GCE recognizes the urge for decision-makers to decolonize and democratize knowledge production, pedagogy, and learning.

“If we want to understand decolonisation in simpler terms, the word is ‘power’. Understanding and power in all its terms, race, caste, age, languages, geographical location and sexual identity, what you represent, what influencing power you have in politics.” – GCE Youth Constituency Representative

It is also vital to see that gender-transformative and disability-inclusive education were highlighted and prioritised in the declaration and, in particular, the provision of quality comprehensive sexuality education for all learners in and beyond schools.

The declaration further tackles the critical issue of education financing, an essential matter of urgency for the GCE Youth and Student constituency.

“Education is not about affordability, it is about social justice and human rights, it’s a matter of safeguarding the future” – GCE Youth Constituency Representative.

Gaps in the Youth Declaration

Some gaps, however, remain, particularly in the areas of education in emergencies. GCE recognizes that the declaration demands education for displaced persons by reducing systemic barriers, a critical issue that needs continuous attention and funding. However, there is no mention and apparent demand to ensure the continuity of education during conflict and take all measures to protect the educational facilities (schools) during wars in accordance with international humanitarian law, despite the fact that out-of-school children in conflict remain a huge issue.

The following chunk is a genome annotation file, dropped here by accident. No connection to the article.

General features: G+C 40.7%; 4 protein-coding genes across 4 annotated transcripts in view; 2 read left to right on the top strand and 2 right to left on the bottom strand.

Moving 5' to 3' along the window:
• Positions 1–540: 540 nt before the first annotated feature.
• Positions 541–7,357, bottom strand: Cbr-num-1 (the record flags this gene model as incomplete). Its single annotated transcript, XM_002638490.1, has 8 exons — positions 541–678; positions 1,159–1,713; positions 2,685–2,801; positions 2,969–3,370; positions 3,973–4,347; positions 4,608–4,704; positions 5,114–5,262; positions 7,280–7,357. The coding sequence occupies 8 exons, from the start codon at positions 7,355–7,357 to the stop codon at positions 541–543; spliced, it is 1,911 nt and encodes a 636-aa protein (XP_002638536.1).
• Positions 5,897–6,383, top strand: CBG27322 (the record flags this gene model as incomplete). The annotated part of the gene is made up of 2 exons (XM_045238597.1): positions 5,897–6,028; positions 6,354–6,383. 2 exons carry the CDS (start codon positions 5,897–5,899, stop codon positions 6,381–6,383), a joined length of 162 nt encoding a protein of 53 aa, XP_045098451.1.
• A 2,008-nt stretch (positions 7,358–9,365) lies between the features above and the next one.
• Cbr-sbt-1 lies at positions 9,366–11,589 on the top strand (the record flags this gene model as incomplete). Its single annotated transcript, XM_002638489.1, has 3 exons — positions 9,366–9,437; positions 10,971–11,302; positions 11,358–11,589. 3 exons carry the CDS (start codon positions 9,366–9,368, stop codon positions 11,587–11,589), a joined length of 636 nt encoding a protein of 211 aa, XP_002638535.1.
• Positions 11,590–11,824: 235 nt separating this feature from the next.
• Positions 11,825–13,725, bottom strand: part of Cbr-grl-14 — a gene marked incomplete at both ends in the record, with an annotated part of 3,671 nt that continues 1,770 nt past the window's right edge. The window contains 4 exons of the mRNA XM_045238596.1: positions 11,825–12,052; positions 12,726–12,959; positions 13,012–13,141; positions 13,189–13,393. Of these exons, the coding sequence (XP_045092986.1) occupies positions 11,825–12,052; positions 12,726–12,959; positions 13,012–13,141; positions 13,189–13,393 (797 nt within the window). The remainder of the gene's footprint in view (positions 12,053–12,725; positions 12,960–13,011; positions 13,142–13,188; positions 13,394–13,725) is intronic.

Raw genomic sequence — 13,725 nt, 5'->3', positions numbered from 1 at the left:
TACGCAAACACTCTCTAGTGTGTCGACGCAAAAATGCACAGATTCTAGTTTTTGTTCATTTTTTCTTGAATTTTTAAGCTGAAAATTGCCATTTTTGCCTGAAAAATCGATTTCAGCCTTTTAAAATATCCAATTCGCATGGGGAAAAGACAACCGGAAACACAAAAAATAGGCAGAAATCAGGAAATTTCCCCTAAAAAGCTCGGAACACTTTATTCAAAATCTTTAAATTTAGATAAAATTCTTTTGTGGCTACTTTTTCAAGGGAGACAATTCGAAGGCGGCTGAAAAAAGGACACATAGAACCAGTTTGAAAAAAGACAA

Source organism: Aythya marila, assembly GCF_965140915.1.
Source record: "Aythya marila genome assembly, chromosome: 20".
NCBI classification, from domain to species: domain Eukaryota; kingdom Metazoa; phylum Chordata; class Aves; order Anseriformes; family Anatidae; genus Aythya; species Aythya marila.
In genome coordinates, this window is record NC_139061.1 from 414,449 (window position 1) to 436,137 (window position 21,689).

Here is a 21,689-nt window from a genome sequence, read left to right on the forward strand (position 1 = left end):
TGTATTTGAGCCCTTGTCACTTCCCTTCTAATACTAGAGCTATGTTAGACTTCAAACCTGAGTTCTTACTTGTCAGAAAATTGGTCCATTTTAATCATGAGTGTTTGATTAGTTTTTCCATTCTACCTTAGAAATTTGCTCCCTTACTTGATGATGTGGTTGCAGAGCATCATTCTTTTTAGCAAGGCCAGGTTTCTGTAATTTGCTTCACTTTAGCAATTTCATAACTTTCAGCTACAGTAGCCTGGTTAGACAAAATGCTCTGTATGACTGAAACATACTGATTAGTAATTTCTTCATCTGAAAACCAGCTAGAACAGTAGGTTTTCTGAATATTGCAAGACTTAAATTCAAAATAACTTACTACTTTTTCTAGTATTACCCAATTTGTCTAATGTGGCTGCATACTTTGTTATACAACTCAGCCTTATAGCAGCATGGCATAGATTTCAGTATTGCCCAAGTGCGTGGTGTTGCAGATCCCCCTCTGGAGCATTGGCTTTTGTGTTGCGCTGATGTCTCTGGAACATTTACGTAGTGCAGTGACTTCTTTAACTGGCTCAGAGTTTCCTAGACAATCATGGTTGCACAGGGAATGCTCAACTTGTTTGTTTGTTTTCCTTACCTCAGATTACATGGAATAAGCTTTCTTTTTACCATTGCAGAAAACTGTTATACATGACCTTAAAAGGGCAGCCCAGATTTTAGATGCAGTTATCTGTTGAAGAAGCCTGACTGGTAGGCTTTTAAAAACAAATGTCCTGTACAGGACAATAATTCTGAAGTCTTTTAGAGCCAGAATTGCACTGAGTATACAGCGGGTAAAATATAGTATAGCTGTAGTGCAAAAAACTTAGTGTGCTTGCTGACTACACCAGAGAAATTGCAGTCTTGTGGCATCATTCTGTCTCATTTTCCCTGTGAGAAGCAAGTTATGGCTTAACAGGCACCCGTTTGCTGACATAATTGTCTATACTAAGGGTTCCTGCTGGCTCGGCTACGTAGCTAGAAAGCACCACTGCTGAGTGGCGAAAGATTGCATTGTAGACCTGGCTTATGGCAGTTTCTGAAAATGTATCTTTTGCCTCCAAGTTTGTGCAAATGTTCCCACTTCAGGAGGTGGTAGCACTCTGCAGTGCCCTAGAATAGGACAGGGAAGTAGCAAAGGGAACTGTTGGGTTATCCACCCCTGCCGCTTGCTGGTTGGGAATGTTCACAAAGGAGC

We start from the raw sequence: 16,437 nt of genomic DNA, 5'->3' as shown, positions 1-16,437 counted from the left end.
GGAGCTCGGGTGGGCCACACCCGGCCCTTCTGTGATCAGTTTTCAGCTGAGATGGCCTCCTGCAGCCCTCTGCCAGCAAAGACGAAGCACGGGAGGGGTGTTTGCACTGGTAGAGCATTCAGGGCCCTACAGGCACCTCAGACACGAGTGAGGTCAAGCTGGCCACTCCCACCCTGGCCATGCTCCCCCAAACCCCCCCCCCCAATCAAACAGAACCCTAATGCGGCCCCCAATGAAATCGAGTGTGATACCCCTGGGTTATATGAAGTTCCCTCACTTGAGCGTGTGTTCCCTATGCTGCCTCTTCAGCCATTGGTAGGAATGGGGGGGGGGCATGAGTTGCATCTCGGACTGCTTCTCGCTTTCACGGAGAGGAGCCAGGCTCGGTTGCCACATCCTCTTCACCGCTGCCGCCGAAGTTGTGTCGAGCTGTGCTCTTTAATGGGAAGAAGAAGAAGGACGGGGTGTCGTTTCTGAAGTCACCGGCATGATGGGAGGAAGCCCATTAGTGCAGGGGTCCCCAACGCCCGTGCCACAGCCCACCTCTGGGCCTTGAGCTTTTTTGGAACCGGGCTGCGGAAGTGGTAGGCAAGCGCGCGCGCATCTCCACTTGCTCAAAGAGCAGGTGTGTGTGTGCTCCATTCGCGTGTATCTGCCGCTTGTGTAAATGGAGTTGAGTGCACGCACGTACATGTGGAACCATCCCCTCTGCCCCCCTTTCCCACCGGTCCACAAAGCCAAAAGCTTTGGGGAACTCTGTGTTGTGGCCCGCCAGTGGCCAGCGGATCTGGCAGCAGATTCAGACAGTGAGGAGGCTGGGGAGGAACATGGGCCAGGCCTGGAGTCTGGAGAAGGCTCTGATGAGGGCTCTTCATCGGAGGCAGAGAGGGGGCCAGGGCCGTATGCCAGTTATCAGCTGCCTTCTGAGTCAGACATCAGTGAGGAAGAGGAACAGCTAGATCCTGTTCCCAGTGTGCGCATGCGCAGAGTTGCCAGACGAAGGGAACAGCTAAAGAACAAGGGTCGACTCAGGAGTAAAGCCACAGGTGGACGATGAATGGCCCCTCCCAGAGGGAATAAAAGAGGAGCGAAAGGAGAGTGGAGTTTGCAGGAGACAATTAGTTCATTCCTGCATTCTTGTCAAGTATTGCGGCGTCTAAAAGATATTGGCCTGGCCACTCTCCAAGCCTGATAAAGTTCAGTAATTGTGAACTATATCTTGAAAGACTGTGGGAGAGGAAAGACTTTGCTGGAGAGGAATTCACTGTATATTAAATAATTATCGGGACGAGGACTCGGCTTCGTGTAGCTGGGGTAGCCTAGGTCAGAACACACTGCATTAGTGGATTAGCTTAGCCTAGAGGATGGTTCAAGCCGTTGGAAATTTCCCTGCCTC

What Next? Holding Policy Makers Accountable
  • On the national level, locally, there is a need to adapt demands to the national and local context of each country.
  • On the international level, youth and student advocates should actively support in solidarity ongoing national campaigns that aim to amplify the Declaration’s demands.
  • Engage the public (especially youth) in advocacy activities and sessions.
  • Engage all stakeholders (CSOs, unions, media and others) in the efforts to put pressure on governments to achieve the demands.
GCE commitments toward implementation and accountability of the Youth Declaration
  • Launch an action plan coordinated by the SDG4 Youth Network to take the aforementioned demands forward beyond the Summit.
  • Raise awareness of the demands among all stakeholders (CSOs, unions, media, community, and others).
  • Host a deep dive on the youth declaration implementation with youth and students globally.
  • Encourage GCE members to collaborate and coordinate with global education youth advocacy networks to establish strategic next steps to advocate in solidarity.


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The Global Campaign for Education (GCE) is a civil society movement that aims to end exclusion in education. Education is a basic human right, and our mission is to make sure that governments act now to deliver the right of everyone to a free, quality, public education.